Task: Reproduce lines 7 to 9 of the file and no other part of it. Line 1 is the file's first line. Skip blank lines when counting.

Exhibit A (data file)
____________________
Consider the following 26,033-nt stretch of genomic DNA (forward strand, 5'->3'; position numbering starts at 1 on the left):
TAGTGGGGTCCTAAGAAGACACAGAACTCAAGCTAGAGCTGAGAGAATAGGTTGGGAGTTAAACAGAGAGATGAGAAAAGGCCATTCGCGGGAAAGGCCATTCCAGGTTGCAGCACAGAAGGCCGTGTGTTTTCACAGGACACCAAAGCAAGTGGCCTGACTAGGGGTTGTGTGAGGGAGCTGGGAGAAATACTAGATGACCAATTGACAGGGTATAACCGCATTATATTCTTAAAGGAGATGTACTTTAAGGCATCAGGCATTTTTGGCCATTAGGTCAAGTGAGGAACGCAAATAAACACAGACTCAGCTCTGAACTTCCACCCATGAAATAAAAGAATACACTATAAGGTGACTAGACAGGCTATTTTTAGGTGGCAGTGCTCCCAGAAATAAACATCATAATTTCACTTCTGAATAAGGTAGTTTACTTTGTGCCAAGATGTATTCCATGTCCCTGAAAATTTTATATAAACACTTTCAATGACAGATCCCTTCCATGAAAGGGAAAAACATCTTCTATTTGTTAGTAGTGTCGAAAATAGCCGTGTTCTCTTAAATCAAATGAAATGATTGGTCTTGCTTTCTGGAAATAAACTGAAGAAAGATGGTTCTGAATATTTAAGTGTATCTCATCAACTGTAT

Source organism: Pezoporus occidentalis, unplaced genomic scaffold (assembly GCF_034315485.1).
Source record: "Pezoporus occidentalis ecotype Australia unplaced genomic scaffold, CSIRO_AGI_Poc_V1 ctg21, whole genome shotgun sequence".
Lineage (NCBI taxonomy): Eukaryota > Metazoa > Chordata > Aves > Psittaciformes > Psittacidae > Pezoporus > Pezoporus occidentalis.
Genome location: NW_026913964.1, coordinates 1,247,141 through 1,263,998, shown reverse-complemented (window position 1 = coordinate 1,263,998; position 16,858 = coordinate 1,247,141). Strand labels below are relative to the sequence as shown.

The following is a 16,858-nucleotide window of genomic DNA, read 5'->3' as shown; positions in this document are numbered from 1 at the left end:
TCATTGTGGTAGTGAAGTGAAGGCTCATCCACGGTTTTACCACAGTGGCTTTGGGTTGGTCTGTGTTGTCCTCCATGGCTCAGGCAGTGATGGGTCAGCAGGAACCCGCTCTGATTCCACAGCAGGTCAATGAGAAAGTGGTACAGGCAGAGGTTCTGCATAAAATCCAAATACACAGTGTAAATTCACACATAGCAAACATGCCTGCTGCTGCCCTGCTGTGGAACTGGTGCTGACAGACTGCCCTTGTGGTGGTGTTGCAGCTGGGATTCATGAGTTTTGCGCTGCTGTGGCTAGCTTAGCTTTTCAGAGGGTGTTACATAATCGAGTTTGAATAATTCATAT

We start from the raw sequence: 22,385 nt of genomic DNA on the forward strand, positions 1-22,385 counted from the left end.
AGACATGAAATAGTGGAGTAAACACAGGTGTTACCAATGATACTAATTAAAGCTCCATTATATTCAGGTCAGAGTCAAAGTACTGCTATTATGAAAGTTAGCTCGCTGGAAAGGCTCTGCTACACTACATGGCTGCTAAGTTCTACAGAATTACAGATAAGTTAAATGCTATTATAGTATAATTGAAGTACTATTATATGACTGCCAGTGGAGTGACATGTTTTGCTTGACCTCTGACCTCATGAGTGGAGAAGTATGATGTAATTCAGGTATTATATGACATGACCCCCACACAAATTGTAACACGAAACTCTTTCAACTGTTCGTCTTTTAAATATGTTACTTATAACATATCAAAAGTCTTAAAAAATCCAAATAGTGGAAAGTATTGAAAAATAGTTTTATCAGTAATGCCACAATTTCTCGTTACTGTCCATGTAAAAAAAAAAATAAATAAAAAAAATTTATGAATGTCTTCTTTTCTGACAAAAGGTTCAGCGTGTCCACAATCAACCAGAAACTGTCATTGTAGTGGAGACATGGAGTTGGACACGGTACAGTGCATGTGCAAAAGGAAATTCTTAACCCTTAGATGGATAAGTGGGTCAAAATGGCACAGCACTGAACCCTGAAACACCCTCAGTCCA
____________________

The following is a 16,858-nucleotide window of genomic DNA, read 5'->3' as shown; positions in this document are numbered from 1 at the left end:
TCATTGTGGTAGTGAAGTGAAGGCTCATCCACGGTTTTACCACAGTGGCTTTGGGTTGGTCTGTGTTGTCCTCCATGGCTCAGGCAGTGATGGGTCAGCAGGAACCCGCTCTGATTCCACAGCAGGTCAATGAGAAAGTGGTACAGGCAGAGGTTCTGCATAAAATCCAAATACACAGTGTAAATTCACACATAGCAAACATGCCTGCTGCTGCCCTGCTGTGGAACTGGTGCTGACAGACTGCCCTTGTGGTGGTGTTGCAGCTGGGATTCATGAGTTTTGCGCTGCTGTGGCTAGCTTAGCTTTTCAGAGGGTGTTACATAATCGAGTTTGAATAATTCATAT

We start from the raw sequence: 22,385 nt of genomic DNA on the forward strand, positions 1-22,385 counted from the left end.